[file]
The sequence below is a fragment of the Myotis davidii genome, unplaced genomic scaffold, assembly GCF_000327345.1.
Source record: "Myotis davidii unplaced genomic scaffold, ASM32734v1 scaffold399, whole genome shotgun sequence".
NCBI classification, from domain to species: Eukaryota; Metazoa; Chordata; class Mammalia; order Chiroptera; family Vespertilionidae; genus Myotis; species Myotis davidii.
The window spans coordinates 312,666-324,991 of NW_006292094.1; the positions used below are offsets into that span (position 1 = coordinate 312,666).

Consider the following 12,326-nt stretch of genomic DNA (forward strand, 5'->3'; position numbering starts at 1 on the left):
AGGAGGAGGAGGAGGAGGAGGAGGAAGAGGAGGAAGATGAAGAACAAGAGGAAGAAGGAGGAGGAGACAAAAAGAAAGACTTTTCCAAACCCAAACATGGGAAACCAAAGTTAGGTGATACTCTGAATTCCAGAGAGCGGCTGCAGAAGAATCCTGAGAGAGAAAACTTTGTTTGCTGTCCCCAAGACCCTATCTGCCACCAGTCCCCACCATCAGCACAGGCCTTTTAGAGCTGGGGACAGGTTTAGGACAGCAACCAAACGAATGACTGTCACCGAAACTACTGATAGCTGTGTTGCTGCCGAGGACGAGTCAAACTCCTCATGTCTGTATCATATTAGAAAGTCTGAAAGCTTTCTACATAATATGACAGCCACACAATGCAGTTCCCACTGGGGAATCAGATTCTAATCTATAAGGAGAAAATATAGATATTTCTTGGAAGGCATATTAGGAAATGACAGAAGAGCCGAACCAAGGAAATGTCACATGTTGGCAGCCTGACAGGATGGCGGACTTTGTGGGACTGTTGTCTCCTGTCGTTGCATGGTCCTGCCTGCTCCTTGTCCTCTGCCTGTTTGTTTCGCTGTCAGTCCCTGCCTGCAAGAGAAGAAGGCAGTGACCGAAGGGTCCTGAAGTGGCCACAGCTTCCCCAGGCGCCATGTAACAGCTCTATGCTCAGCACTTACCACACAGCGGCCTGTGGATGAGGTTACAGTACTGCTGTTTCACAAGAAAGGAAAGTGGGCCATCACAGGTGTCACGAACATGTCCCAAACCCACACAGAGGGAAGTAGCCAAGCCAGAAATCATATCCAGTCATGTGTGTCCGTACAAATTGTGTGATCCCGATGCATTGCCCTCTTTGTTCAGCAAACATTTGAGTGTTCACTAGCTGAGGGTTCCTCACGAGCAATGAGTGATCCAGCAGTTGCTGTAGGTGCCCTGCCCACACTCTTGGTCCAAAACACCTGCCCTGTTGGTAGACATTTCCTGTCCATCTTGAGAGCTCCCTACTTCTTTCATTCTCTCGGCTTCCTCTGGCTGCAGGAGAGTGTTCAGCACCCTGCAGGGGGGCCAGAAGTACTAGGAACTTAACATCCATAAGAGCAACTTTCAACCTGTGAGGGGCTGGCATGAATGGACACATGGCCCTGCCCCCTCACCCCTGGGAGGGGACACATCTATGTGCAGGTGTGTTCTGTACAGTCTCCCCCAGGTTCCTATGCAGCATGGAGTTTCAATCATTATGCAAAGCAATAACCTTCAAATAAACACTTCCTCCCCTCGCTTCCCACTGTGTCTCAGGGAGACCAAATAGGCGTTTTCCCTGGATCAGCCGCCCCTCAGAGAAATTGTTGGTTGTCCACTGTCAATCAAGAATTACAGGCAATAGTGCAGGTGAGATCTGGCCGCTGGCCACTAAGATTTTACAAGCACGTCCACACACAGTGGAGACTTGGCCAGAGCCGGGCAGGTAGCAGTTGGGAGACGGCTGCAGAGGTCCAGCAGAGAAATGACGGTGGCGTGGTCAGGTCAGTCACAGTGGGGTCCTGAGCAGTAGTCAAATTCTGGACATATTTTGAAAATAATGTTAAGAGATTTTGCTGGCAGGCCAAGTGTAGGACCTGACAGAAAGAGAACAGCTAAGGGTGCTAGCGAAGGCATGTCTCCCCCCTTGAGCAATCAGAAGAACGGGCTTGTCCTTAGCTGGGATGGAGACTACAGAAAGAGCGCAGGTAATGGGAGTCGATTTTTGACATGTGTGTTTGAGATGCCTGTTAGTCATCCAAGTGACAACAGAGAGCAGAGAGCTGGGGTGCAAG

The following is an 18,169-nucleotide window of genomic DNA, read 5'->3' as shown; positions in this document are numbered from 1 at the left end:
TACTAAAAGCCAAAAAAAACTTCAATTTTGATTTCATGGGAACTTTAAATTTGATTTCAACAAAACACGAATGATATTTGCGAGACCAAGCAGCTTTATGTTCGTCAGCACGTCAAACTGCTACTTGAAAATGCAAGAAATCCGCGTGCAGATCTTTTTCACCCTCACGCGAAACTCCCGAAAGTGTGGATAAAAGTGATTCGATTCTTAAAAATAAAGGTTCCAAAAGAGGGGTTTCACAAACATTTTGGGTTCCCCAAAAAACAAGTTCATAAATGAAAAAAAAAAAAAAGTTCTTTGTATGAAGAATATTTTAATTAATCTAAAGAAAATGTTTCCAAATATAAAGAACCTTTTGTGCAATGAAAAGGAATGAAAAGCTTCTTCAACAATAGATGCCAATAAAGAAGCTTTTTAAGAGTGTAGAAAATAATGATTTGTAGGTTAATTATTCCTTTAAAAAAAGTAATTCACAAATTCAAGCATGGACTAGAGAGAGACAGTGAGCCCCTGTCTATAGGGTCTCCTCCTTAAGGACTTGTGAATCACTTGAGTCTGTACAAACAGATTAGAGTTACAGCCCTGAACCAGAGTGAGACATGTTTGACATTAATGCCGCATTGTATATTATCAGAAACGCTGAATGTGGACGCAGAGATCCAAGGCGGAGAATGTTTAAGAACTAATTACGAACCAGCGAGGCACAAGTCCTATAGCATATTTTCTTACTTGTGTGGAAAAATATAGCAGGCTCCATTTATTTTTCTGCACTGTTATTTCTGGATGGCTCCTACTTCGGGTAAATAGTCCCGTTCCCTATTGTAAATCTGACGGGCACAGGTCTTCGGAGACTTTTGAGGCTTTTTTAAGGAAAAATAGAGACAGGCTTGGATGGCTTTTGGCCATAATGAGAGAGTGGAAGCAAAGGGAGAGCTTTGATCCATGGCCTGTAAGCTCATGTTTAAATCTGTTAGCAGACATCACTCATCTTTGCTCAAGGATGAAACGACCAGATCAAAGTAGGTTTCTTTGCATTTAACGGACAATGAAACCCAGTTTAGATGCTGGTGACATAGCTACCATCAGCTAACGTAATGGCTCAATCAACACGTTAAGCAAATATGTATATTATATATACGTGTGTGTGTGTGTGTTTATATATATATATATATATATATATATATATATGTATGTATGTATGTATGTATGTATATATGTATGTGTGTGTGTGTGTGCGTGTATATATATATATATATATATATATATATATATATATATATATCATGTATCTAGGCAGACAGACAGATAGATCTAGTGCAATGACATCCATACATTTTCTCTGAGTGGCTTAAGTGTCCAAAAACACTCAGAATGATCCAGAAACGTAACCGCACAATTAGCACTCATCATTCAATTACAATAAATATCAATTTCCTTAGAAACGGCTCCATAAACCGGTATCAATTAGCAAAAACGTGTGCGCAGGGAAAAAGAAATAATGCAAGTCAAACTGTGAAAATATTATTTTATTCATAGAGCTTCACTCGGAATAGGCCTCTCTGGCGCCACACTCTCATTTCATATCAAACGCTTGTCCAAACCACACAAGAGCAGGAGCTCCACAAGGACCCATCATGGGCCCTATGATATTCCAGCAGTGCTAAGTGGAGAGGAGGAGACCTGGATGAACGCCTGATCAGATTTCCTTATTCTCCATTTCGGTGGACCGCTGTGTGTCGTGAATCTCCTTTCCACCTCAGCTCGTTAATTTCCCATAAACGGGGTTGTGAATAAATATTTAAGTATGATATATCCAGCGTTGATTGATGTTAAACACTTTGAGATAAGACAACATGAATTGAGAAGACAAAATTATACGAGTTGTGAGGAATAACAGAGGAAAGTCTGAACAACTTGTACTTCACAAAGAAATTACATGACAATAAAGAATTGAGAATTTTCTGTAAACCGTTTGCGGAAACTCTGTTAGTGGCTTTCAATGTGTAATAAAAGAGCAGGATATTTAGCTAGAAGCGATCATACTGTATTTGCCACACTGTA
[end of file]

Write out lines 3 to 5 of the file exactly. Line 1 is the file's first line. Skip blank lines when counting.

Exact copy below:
NCBI classification, from domain to species: Eukaryota; Metazoa; Chordata; class Mammalia; order Chiroptera; family Vespertilionidae; genus Myotis; species Myotis davidii.
The window spans coordinates 312,666-324,991 of NW_006292094.1; the positions used below are offsets into that span (position 1 = coordinate 312,666).

Consider the following 12,326-nt stretch of genomic DNA (forward strand, 5'->3'; position numbering starts at 1 on the left):